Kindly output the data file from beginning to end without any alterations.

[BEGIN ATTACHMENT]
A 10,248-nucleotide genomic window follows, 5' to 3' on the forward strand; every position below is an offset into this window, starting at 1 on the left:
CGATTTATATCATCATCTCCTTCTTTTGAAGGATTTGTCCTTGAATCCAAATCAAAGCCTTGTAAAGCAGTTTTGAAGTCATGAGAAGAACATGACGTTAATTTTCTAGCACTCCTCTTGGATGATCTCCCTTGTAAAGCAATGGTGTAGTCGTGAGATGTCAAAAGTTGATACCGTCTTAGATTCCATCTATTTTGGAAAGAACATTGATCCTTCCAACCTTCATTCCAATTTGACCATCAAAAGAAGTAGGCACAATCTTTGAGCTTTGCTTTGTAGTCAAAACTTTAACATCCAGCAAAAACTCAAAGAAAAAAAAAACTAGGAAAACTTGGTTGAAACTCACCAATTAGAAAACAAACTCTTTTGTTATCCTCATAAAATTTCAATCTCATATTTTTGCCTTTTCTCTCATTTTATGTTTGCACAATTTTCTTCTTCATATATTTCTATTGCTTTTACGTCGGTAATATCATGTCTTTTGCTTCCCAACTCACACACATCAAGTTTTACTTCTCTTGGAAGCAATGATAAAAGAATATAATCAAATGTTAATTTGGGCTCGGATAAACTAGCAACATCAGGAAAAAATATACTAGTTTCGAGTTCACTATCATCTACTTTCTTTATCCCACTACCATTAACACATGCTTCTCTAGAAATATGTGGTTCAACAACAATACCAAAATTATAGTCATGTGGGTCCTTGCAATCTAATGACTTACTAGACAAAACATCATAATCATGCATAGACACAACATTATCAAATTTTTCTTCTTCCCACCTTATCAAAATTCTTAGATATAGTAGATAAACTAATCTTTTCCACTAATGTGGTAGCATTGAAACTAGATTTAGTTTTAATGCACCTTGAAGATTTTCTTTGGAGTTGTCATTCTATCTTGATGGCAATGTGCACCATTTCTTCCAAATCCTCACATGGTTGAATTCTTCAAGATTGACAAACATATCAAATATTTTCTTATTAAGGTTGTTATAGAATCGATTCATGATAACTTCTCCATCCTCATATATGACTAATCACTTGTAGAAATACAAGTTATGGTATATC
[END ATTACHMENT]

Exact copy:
A 10,248-nucleotide genomic window follows, 5' to 3' on the forward strand; every position below is an offset into this window, starting at 1 on the left:
CGATTTATATCATCATCTCCTTCTTTTGAAGGATTTGTCCTTGAATCCAAATCAAAGCCTTGTAAAGCAGTTTTGAAGTCATGAGAAGAACATGACGTTAATTTTCTAGCACTCCTCTTGGATGATCTCCCTTGTAAAGCAATGGTGTAGTCGTGAGATGTCAAAAGTTGATACCGTCTTAGATTCCATCTATTTTGGAAAGAACATTGATCCTTCCAACCTTCATTCCAATTTGACCATCAAAAGAAGTAGGCACAATCTTTGAGCTTTGCTTTGTAGTCAAAACTTTAACATCCAGCAAAAACTCAAAGAAAAAAAAAACTAGGAAAACTTGGTTGAAACTCACCAATTAGAAAACAAACTCTTTTGTTATCCTCATAAAATTTCAATCTCATATTTTTGCCTTTTCTCTCATTTTATGTTTGCACAATTTTCTTCTTCATATATTTCTATTGCTTTTACGTCGGTAATATCATGTCTTTTGCTTCCCAACTCACACACATCAAGTTTTACTTCTCTTGGAAGCAATGATAAAAGAATATAATCAAATGTTAATTTGGGCTCGGATAAACTAGCAACATCAGGAAAAAATATACTAGTTTCGAGTTCACTATCATCTACTTTCTTTATCCCACTACCATTAACACATGCTTCTCTAGAAATATGTGGTTCAACAACAATACCAAAATTATAGTCATGTGGGTCCTTGCAATCTAATGACTTACTAGACAAAACATCATAATCATGCATAGACACAACATTATCAAATTTTTCTTCTTCCCACCTTATCAAAATTCTTAGATATAGTAGATAAACTAATCTTTTCCACTAATGTGGTAGCATTGAAACTAGATTTAGTTTTAATGCACCTTGAAGATTTTCTTTGGAGTTGTCATTCTATCTTGATGGCAATGTGCACCATTTCTTCCAAATCCTCACATGGTTGAATTCTTCAAGATTGACAAACATATCAAATATTTTCTTATTAAGGTTGTTATAGAATCGATTCATGATAACTTCTCCATCCTCATATATGACTAATCACTTGTAGAAATACAAGTTATGGTATATC